The diagnosis of IBS can be made by your GP based on the clinical symptoms and the results of the blood tests above. Unless the red flag symptoms are present, referral to a specialist is not needed for the diagnosis or management of IBS. Ultrasound scans, colonoscopy and stool tests are not needed to diagnose IBS.
Unfortunately, there is no cure for IBS, but the symptoms can be effectively managed with a combination of medication, diet and lifestyle adaptations.
General dietary advice includes:
- Eat regularly. Avoid large gaps in between meals.
- Try to eat little and often, rather than large heavy meals.
- Drink plenty of fluids, at least two litres of water per day.
- Avoid excess caffeine; aim for 1–2 cups of tea/coffee per day.
- Avoid fizzy drinks.
- Adjust your fibre intake according to your symptoms; if you have diarrhoea, reduce the intake and if you have constipation increase it. It can be quite tricky to get the balance right. Consider limiting high-fibre foods, such as bran, processed foods and fruit.
FODMAP stands for Fermentable Oligosaccharides, Disaccharides, Monosaccharides and Polyols. Foods high in FODMAPs, such as peaches, apples and cherries are thought to be linked to increasing the symptoms of IBS. Whereas foods low in FODMAPs are thought to help reduce the symptoms of IBS.
Your GP can direct you to information sources regarding FODMAP diets. It basically involves eliminating high FODMAP foods and adopting a low-FODMAP diet. The process also helps you to understand which food groups trigger your symptoms more than others and then help you build your meals and recipe ideas around this.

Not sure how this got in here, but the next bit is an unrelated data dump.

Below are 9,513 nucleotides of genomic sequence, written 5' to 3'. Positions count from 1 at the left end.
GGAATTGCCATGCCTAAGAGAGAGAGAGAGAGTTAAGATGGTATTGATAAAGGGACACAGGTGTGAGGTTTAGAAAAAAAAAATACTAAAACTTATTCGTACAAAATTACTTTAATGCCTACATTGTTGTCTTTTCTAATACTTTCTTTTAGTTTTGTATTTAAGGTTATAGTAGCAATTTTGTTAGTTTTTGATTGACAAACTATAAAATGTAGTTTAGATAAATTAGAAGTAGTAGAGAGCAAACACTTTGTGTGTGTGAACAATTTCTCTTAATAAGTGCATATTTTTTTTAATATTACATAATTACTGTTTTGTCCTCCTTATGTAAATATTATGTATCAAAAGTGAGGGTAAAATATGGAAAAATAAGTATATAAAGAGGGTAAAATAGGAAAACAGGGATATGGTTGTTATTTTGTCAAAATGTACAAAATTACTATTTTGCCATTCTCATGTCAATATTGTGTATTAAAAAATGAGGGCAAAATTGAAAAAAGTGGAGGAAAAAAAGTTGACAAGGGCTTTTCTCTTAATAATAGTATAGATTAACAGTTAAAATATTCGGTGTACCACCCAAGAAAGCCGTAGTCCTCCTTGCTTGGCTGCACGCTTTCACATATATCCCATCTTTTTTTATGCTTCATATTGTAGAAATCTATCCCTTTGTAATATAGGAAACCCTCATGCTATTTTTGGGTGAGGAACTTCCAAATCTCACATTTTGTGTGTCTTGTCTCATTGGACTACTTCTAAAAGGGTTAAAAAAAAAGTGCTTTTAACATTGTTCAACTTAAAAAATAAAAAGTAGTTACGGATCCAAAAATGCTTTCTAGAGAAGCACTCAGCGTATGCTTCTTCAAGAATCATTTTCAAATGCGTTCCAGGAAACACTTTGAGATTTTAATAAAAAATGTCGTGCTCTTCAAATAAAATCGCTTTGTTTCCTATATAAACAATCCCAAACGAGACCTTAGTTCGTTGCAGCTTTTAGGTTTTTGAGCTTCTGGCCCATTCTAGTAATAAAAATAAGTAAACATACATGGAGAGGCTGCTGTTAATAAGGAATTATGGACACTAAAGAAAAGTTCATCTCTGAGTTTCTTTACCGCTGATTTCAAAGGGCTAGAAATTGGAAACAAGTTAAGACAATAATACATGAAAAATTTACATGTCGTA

Want to try a low-FODMAP diet? Check out The Complete Low FODMAP Diet (£12).
Antispasmodic medications, such as Buscopan IBS Relief (£4), can be effective in reducing bowel spasms that can lead to many of the symptoms of IBS.
Peppermint oil has been shown to be equally effective as antispasmodics in reducing the symptoms of bowel symptoms, with very few reported side effects.
The use of laxatives to relieve constipation and loperamide to reduce diarrhoea can also be prescribed to reduce these symptoms in the short term.
A holistic approach to managing IBS is the best way to deal with symptoms in the long run. A key part of this is addressing underlying issues especially those related to mood and anxiety levels.
Simple steps including relaxation techniques, exercise and mindfulness to help the symptoms.
Your GP can also advise you regarding medications and refer you for counselling or cognitive behavioural therapy to help you manage the symptoms of anxiety long-term.
IBS is a functional disorder of the gut characterised by intermittent symptoms of abdominal pain, bloating and alternating diarrhoea and constipation.
The diagnosis is based on the presence of these symptoms, and the absence of more serious red flag symptoms.
There is no cure, but the symptoms can be effectively managed with diet, medications, lifestyle adaptations and addressing underlying emotional stressors, which can also have a large impact on the symptoms.
Next up! Dr. Jane Leonard talks about PCOS.